Thursday, June 7, 2007

The Shipwreck by William Falconer

The Shipwreck

Oh were it mine with sacred Maro's art
To wake to sympathy the feeling heart,
Then might I, with unrivaled strains deplore
Th' impervious horrors of a leeward shore.
--Patrick O'Brian's Mr. Mowett

Oh, were it mine with sacred Maro's art,
To wake to sympathy the feeling heart;
Like him, the smooth and mournful verse to dress
In all the pomp of exquisite distress;
Then, too severely taught by cruel fate,
To share in all the perils I relate,
Then might I, with unrivall'd strains, deplore
The impervious horrors of a leeward shore.
--William Falconer

I always suspected that Patrick O'Brian was quoting actual published poetry rather than writing his own. I find nothing wrong with that. There's no way I would have read the whole of that Shipwreck poem (which goes on forever) to find that little gem. I do wonder, however, whether he sites his sources anywhere. I never read them in print, so I don't know whether there's any sort of index or specific acknowledgements.

I found this one, by the way, in a Google Books Result which not only showed me that it was in The Ionian Mission, but also showed me the page, so I could transcribe those lines. Pretty cool, eh?


  1. I think a summary is:
    "if I were a decent poet, then I could write poetry deploring the leeward horrors of an impervious shore. "Er, switch that. So, what are the leeward, impervious shorebound horrors?

  2. Doug,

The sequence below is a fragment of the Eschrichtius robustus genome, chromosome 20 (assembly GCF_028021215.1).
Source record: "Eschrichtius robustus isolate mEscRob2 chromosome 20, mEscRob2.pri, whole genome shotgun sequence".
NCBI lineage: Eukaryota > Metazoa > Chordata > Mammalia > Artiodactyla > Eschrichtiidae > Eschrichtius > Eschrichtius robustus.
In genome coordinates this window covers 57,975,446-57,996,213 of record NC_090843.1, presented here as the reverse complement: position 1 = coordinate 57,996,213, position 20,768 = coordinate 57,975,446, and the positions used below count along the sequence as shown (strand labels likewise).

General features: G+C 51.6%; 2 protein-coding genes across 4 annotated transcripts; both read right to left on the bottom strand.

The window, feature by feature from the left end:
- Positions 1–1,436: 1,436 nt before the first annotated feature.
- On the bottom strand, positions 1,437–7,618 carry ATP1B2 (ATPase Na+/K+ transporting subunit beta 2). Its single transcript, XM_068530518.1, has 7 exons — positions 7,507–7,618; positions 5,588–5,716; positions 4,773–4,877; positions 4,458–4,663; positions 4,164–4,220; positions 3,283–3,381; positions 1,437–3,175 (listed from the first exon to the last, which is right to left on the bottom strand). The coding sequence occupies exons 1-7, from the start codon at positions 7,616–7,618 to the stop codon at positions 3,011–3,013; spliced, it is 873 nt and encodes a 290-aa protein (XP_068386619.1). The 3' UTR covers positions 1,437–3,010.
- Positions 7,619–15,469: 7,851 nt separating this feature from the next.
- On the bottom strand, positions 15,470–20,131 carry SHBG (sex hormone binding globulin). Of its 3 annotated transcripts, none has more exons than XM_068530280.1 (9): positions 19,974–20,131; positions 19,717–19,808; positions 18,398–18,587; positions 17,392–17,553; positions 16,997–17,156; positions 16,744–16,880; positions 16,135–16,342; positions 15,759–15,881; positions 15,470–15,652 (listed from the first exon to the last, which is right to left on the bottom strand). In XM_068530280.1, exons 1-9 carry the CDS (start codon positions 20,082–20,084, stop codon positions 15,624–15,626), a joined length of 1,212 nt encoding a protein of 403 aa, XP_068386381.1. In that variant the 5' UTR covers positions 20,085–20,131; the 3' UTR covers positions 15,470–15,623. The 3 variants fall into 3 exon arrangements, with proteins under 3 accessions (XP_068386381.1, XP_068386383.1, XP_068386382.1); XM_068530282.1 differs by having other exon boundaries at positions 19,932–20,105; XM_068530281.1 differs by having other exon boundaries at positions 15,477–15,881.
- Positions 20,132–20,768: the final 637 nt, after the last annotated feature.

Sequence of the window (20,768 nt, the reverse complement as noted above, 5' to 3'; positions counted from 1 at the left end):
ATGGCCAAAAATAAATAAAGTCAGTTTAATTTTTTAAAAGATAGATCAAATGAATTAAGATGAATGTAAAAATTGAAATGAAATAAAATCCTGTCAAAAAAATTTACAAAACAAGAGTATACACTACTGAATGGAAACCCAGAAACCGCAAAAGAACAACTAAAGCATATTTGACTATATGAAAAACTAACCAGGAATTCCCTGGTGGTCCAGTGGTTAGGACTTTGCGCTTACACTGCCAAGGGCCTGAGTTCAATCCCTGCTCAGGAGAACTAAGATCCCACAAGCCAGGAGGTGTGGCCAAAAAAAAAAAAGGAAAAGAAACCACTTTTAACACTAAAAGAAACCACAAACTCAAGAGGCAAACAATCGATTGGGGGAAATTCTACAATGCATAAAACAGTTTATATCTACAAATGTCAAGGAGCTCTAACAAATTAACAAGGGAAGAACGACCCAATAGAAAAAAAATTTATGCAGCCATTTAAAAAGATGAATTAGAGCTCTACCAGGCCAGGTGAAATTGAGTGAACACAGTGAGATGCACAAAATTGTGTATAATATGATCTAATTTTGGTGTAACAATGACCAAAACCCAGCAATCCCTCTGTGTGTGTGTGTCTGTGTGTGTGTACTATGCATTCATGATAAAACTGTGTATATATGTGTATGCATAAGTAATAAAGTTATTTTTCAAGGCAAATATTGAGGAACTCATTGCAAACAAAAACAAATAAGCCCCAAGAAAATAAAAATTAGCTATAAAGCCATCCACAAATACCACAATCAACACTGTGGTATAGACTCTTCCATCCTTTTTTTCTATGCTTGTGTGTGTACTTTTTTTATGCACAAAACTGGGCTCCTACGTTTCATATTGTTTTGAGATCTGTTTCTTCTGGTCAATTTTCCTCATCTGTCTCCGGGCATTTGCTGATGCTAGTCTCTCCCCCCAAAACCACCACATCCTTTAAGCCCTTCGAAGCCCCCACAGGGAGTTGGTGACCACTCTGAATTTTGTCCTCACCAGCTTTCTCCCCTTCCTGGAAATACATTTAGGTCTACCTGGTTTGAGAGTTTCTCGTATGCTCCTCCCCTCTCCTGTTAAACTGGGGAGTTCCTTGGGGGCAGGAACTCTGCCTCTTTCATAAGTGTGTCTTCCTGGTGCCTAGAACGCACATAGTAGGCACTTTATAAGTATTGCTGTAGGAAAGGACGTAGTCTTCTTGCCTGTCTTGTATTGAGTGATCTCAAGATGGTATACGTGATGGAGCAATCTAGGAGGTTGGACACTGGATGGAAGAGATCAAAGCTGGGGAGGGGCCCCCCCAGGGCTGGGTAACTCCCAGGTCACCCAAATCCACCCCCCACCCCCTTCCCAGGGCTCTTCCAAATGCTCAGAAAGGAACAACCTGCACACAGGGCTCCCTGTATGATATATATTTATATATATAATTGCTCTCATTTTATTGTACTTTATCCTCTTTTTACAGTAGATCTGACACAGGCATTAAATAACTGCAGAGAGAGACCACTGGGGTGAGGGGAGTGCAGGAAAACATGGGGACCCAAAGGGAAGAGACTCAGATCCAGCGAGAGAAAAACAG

There are several ways of indicating directions on a boat. Port (or larboard) and starboard indicate left and right when looking forward. Fore and aft are front and back. There are the cardinal directions (north south, east west). And then there's the way the wind is blowing. The direction the wind is coming from is windward, and the direction it's blowing to is leeward (remember the lee of the stone from Secret of Nimh? it's the side sheltered from the wind and tractor because the wind blows from te other side). Anyway, a sailing ship can't travel directly into the wind, obviously. It can sail across the wind, and make a diagonal line that will, on successive tacks (zig zags) let it work to windward, but it will lose some of that windward distance as it drifts in the water (that's called leeway). If, directly to your lee, on a stormy night with low visibility, you suddenly find a coastline full of sharp rocks, and if that coastline is perhaps a little bit curved, or you have a headland, you may not have enough time or searoom to work to windward before your leeway causes the ship to be thrown up onto the rocks. You could work very hard for several hours before it happens, but unless the wind shifts, your ship will be wrecked, your cargo and livelihood will be lost, and many of your closst friends (and maybe even you) will die, and there is nothing you can do about it. Those are the impervious horrors of a leeward shore.

  3. Well done, Karen.